JSON, XML, RSS, CSV - it's all a ContextSwitch away!

Do you love the variety of formats that you can publish and subscribe to in this veritable golden-age of computing we're enjoying? Same here. Whether it's JSON, XML, RSS, Atom, CSV or even Excel format, there's just so much choice. The challenging thing is that though there's so much choice of format, there are also so many demands to use them - ALL. So what do you do when your boss, client, friend, family-member (whom you're the technical support person for) requests this for their blog or site?

Well, if you're like me, you've approached it in a variety of different manners. There's writing a series of procedural methods; a class that has a series of static methods; an increasingly bloated class that becomes a monster; there's the factory pattern approach, the list goes on and on ad nauseum.

On a recent project, I found myself in this situation. Originally the application only returned JSON output; however it supported a &'format&' query parameter; but ignored it if present. The need arose to optionally return RSS 1.0 output, so the question was, What to do? Well I'd heard about the ContextSwitch helper in Zend Framework and got talking to a friend and former colleague who just raved about how simple they were to implement and how much time they saved. After reading the documentation and doing a test implementation - I am now also a big advocate of them. They're just so simple!

So what is ContextSwitch? It signals to your application the output formats that can supported. By default JSON and XML are supported out of the box.

So, how do they work? In your init method, add the following:

$contextSwitch = $this->_helper->getHelper('contextSwitch');<br /> $contextSwitch->addActionContext('get', array('xml', 'json'))<br /> ->setAutoJsonSerialization(false)<br /> ->initContext();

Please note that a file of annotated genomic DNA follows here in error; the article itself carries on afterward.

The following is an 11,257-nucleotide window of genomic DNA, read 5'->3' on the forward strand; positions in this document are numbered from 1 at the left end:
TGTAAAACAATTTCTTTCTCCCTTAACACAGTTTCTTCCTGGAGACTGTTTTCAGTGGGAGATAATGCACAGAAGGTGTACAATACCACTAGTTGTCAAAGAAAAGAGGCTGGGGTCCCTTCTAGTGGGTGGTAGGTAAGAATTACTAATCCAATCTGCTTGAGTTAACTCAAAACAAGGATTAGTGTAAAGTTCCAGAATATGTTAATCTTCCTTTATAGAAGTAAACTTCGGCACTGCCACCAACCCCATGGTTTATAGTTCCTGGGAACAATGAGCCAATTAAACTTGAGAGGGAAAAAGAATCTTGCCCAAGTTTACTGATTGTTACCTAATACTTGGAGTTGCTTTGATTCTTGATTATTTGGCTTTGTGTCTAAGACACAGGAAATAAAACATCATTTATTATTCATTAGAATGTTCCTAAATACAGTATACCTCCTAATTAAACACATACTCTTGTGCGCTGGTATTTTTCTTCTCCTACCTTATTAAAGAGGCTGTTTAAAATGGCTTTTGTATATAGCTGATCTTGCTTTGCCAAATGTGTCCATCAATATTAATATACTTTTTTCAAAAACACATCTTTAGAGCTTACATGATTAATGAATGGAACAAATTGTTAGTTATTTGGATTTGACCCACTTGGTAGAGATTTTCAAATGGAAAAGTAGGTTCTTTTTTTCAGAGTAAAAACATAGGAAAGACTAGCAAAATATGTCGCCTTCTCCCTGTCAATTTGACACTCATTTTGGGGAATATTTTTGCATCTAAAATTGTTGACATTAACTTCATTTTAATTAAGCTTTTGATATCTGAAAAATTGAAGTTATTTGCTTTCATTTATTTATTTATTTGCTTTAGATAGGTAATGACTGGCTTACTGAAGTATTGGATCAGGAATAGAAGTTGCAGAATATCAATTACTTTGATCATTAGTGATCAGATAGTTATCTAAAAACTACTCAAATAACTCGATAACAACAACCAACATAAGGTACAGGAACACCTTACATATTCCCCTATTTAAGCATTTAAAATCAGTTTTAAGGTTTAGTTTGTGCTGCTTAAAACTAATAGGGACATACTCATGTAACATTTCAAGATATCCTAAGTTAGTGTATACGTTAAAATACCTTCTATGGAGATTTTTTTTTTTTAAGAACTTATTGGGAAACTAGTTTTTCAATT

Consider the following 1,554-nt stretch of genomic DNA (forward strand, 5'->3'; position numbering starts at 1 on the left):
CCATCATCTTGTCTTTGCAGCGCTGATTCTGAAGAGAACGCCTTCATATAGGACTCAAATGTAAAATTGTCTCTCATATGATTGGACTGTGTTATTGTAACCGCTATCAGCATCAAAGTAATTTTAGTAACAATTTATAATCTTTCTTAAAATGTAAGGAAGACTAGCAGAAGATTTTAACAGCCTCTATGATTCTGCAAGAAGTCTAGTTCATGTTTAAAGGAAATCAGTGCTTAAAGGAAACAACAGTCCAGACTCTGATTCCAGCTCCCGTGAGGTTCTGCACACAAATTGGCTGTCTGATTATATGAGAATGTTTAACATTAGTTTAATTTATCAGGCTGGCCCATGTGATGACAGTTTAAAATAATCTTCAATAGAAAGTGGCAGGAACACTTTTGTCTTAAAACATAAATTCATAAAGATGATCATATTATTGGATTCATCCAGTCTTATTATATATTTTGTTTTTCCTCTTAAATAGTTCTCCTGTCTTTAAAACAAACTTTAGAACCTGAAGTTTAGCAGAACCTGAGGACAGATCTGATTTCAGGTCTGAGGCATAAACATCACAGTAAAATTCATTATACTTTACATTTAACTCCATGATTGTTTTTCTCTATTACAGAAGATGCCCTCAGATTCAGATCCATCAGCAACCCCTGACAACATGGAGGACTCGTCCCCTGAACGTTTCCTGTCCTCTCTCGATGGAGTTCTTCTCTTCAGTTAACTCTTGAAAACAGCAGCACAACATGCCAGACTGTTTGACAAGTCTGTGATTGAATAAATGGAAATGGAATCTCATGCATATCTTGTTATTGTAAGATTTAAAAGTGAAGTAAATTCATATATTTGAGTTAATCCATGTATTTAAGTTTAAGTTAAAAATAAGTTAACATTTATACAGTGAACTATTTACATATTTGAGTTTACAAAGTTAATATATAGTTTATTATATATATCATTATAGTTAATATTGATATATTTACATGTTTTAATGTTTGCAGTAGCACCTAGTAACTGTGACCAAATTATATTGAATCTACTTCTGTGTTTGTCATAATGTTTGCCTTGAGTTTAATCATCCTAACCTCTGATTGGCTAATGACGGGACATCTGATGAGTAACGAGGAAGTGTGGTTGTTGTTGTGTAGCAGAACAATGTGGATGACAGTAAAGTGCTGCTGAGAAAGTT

This tells your controller that the get action supports both XML and JSON output. What it also does is not auto-serialise for output, JSON responses. Helpful if you want to massage JSON content before it's output.

In your get action (or action that suits your purpose) assign the content that you are going to render to a standard view variable similar to the below:

$this->view->myOutput = array_values($outputData);<br />

Wait, wait, we're nearly done. Now, under the scripts path for your module, create two templates:

  • get.json.phtml
  • get.xml.phtml

The reason for the name is as follows:

  • the first part is the name of the action it matches (get)
  • the second part is for the output format it matches

Now, in your template, just put in the logic that will build and output the content as you desire. An example for XML output is below:

// setup the default xml payload<br /> $simplexml = simplexml_load_string('');

// render the output if there is any.<br /> if ($this->myOutput) {<br /> foreach($this->myOutput as $result) {<br /> $objProperties = get_object_vars($result);<br /> foreach($objProperties as $propName => $propValue) {<br /> $simplexml->addChild($propName, htmlspecialchars($propValue));<br /> }<br /> }<br /> }``

// output the built xml payload<br /> echo $simplexml->asXML();

What could be simpler? Not much. Now, one thing to remember is that only XML and JSON will have the required headers automatically output. For other formats, such as CSV, RSS etc, you have to add those in manually. If you're not sure what the mimetype/content-type headers are for your format of choice, have a look at: http://www.iana.org/assignments/media-types/ to get an idea. The list below provides some of the more popular ones.

</p> <ul> <li>RSS: application/rss+xml</li> <li>RDF: application/rdf+xml</li> <li>ATOM: application/atom+xml</li> </ul> <p>

So next time you get a request for outputting your content in any number of formats, here's a very simple, structured and efficient approach to doing it that should save you countless hours and effort - assuming you're using the Zend Framework.

Till next time,


About Matthew

Matthew Setter Matthew Setter is a PHP & Zend Framework specialist. If you're in need of a custom software application, need to migrate an existing legacy application, or want to know your current application's GPA - get in touch.

Want To Be A Zend Framework Guru?

Drop your email in the box below, and get awesome tutorialsjust like this one — straight to your inbox, PLUS exclusive content only available by email.